My desire to do so increased during these months of pandemic, when we experienced amid the crisis how “our lives are woven together and sustained by ordinary people, people often overlooked. People who do not appear in newspaper and magazine headlines or on the latest television show yet in these very days are surely shaping the decisive events of our history. Doctors, nurses, storekeepers and supermarket workers, cleaning personnel, caregivers, transport workers, men and women working to provide essential services and public safety, volunteers, priests, men and women religious, and so very many others. They understood that no one is saved alone. ...
“How many people daily exercise patience and offer hope, taking care to spread not panic but shared responsibility. How many fathers, mothers, grandparents and teachers are showing our children in small everyday ways how to accept and deal with a crisis by adjusting their routines, looking ahead and encouraging the practice of prayer. How many are praying, making sacrifices and interceding for the good of all.”
Each of us can discover in Joseph — the man who goes unnoticed, a daily, discreet and hidden presence — an intercessor, a support and a guide in times of trouble. St. Joseph reminds us that those who appear hidden or in the shadows can play an incomparable role in the history of salvation. A word of recognition and of gratitude is due to them all.
1. A Beloved Father
The greatness of St. Joseph is that he was the spouse of Mary and the father of Jesus. In this way he placed himself, in the words of St. John Chrysostom, “at the service of the entire plan of salvation.”
St. Paul VI pointed out that Joseph concretely expressed his fatherhood “by making his life a sacrificial service to the mystery of the Incarnation and its redemptive purpose. He employed his legal authority over the Holy Family to devote himself completely to them in his life and work. He turned his human vocation to domestic love into a superhuman oblation of himself, his heart and all his abilities, a love placed at the service of the Messiah, who was growing to maturity in his home.”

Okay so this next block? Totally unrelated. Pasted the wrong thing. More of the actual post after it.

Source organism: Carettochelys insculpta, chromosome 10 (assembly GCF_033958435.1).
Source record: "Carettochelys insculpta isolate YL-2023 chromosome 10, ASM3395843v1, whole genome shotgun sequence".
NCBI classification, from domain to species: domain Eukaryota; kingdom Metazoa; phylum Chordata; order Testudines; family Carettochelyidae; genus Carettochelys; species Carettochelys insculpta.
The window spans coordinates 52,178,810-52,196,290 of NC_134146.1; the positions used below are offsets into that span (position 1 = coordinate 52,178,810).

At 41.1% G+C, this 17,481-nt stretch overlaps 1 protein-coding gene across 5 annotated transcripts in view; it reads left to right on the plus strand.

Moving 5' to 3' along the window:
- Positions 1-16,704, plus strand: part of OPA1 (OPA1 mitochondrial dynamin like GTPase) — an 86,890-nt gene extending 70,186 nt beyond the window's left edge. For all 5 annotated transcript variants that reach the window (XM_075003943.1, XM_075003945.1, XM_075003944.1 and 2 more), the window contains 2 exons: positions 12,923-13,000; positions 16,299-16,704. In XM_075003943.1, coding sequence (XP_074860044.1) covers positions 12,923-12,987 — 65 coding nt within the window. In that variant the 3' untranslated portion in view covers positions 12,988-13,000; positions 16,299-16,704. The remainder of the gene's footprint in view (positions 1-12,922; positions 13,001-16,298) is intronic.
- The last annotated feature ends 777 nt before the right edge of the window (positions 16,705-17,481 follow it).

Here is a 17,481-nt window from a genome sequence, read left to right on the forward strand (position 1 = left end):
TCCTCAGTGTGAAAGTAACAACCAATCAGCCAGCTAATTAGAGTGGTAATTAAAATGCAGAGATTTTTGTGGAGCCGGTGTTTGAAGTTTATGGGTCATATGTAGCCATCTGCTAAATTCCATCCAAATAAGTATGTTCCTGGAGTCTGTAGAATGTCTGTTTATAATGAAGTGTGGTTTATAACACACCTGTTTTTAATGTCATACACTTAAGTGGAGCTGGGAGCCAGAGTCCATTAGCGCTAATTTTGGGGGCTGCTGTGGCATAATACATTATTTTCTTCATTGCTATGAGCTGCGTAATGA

Thanks to his role in salvation history, St. Joseph has always been venerated as a father by the Christian people. This is shown by the countless churches dedicated to him worldwide, the numerous religious institutes, confraternities and ecclesial groups inspired by his spirituality and bearing his name, and the many traditional expressions of piety in his honor.
Innumerable holy men and women were passionately devoted to him. Among them was Teresa of Avila, who chose him as her advocate and intercessor, had frequent recourse to him and received whatever graces she asked of him. Encouraged by her own experience, Teresa persuaded others to cultivate devotion to Joseph.
Every prayer book contains prayers to St. Joseph. Special prayers are offered to him each Wednesday and especially during the month of March, which is traditionally dedicated to him.
Popular trust in St. Joseph is seen in the expression “go to Joseph,” which evokes the famine in Egypt, when the Egyptians begged Pharaoh for bread. He in turn replied, “Go to Joseph; what he says to you, do” (Gn 41:55). Pharaoh was referring to Joseph, the son of Jacob, who was sold into slavery because of the jealousy of his brothers (cf. Gn 37:11-28) and who — according to the biblical account — subsequently became viceroy of Egypt (cf. Gn 41:41-44).
As a descendant of David (cf. Mt 1:16-20), from whose stock Jesus was to spring according to the promise made to David by the prophet Nathan (cf. 2 Sm 7), and as the spouse of Mary of Nazareth, St. Joseph stands at the crossroads between the Old and New Testaments.
2. A Tender and Loving Father
Joseph saw Jesus grow daily “in wisdom and in years and in divine and human favor” (Lk 2:52). As the Lord had done with Israel, so Joseph did with Jesus: “He taught him to walk, taking him by the hand; he was for him like a father who raises an infant to his cheeks, bending down to him and feeding him” (cf. Hos 11:3-4).
In Joseph, Jesus saw the tender love of God: “As a father has compassion for his children, so the Lord has compassion for those who fear him” (Ps 103:13).
In the synagogue, during the praying of the psalms, Joseph would surely have heard again and again that the God of Israel is a God of tender love, who is good to all, whose “compassion is over all that he has made” (Ps 145:9).
“Each of us can discover in Joseph — the man who goes unnoticed, a daily, discreet and hidden presence — an intercessor, a support and a guide in times of trouble.”